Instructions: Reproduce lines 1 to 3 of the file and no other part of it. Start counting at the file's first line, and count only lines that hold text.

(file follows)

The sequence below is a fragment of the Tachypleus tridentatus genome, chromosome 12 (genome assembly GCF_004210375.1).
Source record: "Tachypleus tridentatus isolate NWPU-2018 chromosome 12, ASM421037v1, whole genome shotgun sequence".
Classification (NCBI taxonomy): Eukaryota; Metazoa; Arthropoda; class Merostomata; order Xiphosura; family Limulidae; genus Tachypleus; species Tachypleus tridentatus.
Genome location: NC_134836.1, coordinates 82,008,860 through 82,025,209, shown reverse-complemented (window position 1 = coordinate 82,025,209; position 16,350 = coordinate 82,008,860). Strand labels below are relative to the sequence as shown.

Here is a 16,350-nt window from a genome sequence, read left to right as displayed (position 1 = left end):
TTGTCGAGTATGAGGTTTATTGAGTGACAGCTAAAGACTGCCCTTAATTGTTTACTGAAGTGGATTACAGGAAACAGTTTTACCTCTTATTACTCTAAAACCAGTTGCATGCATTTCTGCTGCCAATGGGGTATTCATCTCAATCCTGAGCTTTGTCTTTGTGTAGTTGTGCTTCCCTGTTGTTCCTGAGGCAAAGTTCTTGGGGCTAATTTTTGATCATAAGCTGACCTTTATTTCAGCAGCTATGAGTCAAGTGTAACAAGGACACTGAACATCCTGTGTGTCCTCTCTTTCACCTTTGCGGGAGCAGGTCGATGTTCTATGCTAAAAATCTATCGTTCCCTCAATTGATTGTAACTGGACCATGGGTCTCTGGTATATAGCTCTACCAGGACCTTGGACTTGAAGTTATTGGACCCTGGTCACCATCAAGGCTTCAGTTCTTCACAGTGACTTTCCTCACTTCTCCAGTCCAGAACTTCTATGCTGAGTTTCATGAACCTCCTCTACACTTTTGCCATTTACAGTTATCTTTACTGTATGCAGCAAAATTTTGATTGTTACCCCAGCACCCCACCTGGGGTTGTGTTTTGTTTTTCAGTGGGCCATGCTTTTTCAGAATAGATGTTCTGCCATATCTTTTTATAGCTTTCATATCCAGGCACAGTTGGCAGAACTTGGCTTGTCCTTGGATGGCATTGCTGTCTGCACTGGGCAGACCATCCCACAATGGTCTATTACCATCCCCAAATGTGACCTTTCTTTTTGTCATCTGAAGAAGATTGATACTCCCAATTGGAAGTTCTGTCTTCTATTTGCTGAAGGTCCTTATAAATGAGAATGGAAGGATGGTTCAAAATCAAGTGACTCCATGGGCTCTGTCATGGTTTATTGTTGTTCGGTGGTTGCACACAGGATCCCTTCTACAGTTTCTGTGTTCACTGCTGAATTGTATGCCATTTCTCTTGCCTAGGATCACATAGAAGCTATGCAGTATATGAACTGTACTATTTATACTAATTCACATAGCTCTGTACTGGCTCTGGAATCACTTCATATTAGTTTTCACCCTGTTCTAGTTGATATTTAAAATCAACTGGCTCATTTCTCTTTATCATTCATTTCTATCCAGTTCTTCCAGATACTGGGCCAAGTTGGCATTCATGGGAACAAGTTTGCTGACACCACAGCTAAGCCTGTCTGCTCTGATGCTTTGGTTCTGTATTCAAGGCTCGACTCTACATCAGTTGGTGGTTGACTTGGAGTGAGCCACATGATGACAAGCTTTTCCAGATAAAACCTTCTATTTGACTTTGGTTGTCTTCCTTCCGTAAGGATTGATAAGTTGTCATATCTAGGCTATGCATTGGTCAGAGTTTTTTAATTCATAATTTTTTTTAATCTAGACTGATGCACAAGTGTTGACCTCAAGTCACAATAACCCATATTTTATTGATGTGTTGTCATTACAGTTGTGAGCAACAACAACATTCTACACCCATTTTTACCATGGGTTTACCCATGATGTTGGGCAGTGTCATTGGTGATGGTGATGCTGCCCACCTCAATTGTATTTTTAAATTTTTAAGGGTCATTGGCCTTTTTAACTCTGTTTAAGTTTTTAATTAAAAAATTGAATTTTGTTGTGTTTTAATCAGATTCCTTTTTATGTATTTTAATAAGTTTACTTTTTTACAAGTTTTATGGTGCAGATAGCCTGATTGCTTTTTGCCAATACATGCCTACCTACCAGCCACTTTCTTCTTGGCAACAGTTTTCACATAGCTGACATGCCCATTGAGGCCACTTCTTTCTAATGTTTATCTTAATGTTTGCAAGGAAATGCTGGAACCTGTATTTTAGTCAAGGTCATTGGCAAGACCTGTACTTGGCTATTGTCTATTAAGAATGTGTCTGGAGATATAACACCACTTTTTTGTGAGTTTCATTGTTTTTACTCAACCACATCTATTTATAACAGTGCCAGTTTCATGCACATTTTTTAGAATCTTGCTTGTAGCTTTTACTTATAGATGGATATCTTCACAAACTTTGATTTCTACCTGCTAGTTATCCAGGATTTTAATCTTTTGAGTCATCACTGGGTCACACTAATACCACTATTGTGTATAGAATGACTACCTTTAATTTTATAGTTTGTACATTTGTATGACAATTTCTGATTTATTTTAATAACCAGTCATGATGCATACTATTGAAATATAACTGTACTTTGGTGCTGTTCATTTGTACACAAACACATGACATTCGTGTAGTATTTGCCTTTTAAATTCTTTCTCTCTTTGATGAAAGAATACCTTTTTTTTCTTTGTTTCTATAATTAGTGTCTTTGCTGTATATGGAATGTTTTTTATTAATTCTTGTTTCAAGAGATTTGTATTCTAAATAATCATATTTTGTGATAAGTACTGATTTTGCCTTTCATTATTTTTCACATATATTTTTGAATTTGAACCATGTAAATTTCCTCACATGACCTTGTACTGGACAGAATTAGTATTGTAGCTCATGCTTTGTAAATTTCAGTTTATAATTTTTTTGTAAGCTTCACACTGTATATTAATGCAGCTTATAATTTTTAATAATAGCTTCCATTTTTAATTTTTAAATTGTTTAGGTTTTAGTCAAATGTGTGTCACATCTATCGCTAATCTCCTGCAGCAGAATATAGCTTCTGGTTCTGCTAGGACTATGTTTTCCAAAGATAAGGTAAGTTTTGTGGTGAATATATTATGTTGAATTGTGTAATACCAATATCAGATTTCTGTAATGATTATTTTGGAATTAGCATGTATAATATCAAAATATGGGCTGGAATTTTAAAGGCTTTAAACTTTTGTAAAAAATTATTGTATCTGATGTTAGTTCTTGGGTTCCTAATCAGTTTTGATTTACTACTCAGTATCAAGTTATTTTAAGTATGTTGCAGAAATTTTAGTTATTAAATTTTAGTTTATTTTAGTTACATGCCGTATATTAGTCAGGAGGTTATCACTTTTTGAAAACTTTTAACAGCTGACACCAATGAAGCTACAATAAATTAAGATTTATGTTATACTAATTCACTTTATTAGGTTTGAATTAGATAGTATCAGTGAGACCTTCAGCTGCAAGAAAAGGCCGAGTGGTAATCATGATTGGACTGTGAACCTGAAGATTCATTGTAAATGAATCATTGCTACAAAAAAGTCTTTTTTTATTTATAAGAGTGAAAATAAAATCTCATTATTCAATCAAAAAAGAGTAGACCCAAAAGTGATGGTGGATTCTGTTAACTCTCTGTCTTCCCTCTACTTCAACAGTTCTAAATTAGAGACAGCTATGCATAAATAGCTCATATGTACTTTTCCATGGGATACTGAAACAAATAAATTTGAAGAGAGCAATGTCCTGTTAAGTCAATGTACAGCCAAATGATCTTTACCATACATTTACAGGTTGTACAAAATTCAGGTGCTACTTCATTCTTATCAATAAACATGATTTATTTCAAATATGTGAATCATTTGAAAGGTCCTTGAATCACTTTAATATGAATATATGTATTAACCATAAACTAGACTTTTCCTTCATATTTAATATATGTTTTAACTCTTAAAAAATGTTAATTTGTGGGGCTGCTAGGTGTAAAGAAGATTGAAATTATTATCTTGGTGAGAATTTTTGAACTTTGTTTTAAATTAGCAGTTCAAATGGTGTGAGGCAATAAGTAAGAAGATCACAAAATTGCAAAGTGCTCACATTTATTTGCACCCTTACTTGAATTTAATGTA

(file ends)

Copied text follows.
The sequence below is a fragment of the Tachypleus tridentatus genome, chromosome 12 (genome assembly GCF_004210375.1).
Source record: "Tachypleus tridentatus isolate NWPU-2018 chromosome 12, ASM421037v1, whole genome shotgun sequence".
Classification (NCBI taxonomy): Eukaryota; Metazoa; Arthropoda; class Merostomata; order Xiphosura; family Limulidae; genus Tachypleus; species Tachypleus tridentatus.